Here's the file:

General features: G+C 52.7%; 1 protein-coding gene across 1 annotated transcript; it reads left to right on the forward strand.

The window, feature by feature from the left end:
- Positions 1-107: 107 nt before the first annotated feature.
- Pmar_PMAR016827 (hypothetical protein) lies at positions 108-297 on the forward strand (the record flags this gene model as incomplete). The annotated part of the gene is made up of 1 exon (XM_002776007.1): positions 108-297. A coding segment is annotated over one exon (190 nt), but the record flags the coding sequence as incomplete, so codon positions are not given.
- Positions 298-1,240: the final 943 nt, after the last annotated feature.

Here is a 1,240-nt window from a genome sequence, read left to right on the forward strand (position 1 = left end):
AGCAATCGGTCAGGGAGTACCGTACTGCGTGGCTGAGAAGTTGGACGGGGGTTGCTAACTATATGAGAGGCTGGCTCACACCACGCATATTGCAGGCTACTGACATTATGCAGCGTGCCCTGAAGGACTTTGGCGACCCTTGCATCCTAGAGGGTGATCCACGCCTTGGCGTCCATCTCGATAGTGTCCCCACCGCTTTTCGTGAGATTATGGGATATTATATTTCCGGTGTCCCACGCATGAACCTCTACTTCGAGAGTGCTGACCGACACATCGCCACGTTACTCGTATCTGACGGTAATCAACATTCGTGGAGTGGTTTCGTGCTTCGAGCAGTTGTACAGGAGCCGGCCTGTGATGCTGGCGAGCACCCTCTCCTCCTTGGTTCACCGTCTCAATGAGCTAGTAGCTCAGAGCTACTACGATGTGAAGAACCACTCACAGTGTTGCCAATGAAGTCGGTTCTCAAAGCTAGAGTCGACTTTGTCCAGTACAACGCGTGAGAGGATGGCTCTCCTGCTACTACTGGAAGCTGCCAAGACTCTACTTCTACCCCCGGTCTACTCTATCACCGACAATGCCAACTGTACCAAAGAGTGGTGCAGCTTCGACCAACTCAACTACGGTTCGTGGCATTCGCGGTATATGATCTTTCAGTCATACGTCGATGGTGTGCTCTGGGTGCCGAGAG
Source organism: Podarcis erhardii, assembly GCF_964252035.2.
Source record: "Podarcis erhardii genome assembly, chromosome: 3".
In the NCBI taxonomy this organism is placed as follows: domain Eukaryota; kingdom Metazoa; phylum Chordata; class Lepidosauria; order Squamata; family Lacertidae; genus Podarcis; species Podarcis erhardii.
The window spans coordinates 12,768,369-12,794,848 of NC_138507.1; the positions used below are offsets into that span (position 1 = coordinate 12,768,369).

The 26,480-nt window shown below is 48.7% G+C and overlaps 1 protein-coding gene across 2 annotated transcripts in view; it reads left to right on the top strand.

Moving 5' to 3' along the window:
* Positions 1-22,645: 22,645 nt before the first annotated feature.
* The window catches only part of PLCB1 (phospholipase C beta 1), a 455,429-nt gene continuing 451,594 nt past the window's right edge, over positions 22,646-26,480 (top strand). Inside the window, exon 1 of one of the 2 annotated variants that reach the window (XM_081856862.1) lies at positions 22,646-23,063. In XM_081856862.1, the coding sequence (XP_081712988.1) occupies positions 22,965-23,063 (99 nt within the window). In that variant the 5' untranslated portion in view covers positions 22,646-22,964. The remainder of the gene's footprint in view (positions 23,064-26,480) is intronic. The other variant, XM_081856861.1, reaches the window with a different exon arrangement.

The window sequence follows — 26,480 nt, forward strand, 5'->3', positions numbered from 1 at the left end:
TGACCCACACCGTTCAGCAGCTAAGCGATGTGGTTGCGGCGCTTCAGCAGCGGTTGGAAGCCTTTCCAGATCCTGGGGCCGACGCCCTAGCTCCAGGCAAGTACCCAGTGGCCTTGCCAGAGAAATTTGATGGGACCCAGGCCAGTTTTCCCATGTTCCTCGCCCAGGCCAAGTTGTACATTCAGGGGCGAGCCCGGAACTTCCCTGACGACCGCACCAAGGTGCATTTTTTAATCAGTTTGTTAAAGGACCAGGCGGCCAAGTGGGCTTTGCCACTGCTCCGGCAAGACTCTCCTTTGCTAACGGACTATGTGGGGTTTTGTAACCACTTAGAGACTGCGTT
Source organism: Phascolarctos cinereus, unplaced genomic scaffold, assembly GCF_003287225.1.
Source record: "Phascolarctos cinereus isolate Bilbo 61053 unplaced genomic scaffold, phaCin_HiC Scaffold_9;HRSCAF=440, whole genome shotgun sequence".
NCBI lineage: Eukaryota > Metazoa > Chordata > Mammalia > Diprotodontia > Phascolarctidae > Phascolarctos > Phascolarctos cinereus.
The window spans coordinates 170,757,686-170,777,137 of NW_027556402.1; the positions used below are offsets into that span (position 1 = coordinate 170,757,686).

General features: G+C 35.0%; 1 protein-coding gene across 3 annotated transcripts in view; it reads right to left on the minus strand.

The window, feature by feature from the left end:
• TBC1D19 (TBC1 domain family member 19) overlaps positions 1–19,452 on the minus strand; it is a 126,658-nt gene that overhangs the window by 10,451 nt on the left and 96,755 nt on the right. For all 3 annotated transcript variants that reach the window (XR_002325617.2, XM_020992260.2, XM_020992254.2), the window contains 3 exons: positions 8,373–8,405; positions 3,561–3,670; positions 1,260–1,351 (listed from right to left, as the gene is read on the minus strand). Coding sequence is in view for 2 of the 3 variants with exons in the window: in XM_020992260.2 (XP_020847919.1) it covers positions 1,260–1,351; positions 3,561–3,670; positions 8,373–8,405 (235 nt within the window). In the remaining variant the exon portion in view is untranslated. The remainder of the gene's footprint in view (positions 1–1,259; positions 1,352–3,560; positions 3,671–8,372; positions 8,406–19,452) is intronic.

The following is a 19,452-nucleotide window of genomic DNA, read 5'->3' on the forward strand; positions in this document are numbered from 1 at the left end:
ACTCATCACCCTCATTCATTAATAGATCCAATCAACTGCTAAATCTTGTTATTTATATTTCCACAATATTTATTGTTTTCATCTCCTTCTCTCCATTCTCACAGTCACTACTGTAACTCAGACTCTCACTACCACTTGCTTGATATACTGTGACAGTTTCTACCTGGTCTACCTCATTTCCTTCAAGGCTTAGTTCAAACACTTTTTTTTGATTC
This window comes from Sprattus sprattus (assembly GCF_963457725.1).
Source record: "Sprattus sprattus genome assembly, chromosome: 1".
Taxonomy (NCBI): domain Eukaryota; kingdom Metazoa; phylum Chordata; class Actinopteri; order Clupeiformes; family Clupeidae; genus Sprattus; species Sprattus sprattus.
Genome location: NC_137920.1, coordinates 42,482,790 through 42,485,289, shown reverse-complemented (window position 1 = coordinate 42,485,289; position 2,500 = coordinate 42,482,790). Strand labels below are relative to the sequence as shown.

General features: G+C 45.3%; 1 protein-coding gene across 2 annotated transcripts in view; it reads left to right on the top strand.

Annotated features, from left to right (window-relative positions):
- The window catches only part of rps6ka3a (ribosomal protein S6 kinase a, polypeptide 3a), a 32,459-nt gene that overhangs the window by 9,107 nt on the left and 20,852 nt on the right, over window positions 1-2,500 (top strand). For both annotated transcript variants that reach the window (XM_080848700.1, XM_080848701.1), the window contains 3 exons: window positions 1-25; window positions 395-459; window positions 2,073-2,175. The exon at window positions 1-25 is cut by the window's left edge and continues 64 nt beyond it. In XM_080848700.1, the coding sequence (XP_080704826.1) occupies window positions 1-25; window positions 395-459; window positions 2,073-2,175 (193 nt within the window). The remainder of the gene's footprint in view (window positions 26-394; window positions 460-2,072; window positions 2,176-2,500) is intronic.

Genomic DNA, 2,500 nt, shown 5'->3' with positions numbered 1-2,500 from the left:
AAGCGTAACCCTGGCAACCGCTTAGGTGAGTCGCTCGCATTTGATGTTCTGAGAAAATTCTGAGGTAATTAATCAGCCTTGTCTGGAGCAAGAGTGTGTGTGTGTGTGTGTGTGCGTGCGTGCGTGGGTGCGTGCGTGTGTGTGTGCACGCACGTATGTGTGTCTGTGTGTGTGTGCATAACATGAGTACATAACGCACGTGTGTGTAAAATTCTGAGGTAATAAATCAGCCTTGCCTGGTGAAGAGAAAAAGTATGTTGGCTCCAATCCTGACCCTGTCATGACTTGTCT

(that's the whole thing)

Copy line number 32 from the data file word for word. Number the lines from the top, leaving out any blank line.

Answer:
Annotated features, from left to right (window-relative positions):